Scriabin: Preludes, Op. 22, 27, 31, 33, 35, 37, 39, 48, 67, 74; Impromptus, Op. 7, 10 & 2/3; Two Pieces, Op. 57
WORKS: Preludes, Op. 22, 27, 31, 33, 35, 37, 39, 48, 67, 74; Impromptus, Op. 7, 10 & 2/3; Two Pieces, Op. 57
PERFORMER: Gordon Fergus-Thompson (piano)
CATALOGUE NO: DCA 1096
This, the second volume of Gordon Fergus-Thompson’s survey of Scriabin’s 90 preludes, takes us from 1897 to 1914, from the last vestiges of Chopiniana in the composer’s piano-writing to the heady, perfumed aura of his late works. The 41 pieces here, none of which lasts more than about two and a half minutes, convey a surprisingly coherent sense of progression when played end-to-end, and the ebb and flow of emotions and moods provide constant interest and insight into the composer’s harmonic development over those 17 years. The only jarring moment is the sudden return at the end of the recital to some early impromptus, which have the feeling of fillers.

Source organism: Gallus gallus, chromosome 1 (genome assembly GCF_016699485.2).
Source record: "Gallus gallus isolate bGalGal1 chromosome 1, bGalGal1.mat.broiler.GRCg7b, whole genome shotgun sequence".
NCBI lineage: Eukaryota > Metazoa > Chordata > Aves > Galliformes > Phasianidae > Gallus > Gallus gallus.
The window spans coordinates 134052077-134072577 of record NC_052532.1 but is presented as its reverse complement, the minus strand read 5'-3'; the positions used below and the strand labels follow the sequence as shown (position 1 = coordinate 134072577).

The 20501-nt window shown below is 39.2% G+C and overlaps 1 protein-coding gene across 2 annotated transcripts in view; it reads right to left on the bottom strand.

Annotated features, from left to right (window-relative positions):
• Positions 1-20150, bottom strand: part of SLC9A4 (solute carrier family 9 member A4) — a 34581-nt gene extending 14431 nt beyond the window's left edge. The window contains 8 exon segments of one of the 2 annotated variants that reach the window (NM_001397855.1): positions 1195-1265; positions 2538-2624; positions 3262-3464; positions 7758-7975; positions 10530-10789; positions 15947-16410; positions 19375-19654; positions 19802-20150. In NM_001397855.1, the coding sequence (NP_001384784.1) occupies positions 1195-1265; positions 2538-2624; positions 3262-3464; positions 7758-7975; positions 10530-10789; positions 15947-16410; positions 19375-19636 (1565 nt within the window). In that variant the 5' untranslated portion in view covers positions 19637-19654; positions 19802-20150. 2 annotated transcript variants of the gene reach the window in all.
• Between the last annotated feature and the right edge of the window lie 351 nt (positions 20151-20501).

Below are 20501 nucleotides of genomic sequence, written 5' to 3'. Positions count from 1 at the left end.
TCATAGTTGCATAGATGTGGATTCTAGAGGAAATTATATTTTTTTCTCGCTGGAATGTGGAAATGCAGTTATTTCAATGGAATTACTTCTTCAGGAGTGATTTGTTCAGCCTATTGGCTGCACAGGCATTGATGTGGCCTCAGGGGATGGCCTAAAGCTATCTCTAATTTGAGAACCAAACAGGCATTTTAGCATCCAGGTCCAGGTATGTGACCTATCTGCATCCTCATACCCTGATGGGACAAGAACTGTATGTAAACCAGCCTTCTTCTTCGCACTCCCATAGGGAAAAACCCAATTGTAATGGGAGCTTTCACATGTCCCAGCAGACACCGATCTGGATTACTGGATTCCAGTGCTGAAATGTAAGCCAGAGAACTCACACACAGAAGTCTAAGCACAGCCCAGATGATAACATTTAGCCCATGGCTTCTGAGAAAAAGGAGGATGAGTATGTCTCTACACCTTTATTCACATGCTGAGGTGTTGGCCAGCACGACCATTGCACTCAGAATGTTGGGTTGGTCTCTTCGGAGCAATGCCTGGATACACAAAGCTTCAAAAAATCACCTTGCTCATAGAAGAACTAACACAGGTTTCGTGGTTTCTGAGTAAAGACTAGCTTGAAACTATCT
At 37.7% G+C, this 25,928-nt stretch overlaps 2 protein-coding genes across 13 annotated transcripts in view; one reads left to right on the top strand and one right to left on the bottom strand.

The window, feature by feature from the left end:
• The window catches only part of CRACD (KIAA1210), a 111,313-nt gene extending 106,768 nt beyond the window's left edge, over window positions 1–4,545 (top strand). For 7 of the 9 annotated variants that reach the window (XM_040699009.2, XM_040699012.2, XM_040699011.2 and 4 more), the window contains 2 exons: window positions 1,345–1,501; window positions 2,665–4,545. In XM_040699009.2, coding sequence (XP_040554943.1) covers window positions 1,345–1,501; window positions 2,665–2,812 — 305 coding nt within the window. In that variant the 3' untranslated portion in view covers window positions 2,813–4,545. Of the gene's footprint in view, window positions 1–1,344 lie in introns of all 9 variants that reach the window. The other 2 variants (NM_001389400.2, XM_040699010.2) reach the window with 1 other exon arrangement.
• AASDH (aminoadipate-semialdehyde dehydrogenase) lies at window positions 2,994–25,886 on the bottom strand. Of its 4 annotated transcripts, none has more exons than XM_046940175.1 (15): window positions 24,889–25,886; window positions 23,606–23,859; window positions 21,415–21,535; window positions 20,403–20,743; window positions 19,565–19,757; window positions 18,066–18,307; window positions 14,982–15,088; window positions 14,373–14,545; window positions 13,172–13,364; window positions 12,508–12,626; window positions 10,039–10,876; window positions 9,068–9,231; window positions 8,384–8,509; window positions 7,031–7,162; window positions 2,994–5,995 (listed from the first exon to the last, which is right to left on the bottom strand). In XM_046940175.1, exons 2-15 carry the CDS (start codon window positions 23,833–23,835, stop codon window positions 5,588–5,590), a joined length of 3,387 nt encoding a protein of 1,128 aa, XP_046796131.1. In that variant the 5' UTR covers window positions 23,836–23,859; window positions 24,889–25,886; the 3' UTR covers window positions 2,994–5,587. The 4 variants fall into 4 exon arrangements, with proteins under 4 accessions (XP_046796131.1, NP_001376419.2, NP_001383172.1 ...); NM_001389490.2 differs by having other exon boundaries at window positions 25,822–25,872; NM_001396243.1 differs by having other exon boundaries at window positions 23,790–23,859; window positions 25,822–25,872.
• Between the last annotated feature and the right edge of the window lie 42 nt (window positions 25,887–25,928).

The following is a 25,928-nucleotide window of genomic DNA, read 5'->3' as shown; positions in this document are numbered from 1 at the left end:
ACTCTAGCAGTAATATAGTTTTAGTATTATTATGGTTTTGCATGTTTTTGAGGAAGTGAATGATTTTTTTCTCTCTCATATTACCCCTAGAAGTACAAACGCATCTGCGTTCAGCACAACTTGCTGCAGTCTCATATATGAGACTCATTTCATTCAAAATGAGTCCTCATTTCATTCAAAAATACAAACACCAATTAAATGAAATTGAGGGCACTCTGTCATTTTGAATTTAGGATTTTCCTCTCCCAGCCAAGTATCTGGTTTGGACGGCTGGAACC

Fergus-Thompson is alive to every nuance of Scriabin’s piano-writing; he’s particularly successful in drawing out the music’s limpidity by casting a subtle veil over the instrument’s tone. He can also be dramatic, capturing Scriabin’s particular kind of fiery, rhythmic ecstasy. Piers Lane, in his complete cycle of the preludes for Hyperion, is perhaps more overtly emotional as an interpreter, but some occasional splashy figuration just denies his two-disc set benchmark status. For a seductive survey of this later half of the series, then, this new disc makes an admirable first choice. Matthew Rye